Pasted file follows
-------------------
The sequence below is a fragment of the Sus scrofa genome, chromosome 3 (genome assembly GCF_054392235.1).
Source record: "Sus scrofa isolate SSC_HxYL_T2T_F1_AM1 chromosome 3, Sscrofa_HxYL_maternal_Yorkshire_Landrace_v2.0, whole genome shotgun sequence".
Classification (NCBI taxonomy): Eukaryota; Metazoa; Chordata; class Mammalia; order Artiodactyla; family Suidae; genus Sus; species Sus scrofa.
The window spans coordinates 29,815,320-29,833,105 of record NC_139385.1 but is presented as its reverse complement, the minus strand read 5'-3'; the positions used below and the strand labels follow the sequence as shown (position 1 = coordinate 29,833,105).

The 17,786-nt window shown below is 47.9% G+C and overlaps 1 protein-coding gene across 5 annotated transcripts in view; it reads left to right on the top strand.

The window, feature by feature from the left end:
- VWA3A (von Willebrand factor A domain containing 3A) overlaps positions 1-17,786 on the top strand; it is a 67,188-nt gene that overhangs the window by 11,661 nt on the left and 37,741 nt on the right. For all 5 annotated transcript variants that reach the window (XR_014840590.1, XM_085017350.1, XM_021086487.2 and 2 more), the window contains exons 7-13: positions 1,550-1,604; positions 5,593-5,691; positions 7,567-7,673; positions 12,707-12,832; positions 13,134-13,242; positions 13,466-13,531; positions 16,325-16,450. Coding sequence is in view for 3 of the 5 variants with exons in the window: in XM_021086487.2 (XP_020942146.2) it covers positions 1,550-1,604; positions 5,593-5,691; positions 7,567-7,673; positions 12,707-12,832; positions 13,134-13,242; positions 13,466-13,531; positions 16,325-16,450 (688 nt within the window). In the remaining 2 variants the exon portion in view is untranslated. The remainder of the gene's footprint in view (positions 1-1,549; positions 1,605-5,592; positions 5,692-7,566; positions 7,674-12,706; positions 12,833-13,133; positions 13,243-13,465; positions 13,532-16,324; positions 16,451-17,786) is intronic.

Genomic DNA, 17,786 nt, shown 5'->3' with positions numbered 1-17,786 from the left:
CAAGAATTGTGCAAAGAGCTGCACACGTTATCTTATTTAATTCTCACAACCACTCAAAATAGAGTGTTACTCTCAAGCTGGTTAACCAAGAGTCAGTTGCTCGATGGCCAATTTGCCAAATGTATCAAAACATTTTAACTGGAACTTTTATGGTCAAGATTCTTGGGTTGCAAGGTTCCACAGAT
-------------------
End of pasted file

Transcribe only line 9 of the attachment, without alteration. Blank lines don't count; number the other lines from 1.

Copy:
CAAGAATTGTGCAAAGAGCTGCACACGTTATCTTATTTAATTCTCACAACCACTCAAAATAGAGTGTTACTCTCAAGCTGGTTAACCAAGAGTCAGTTGCTCGATGGCCAATTTGCCAAATGTATCAAAACATTTTAACTGGAACTTTTATGGTCAAGATTCTTGGGTTGCAAGGTTCCACAGAT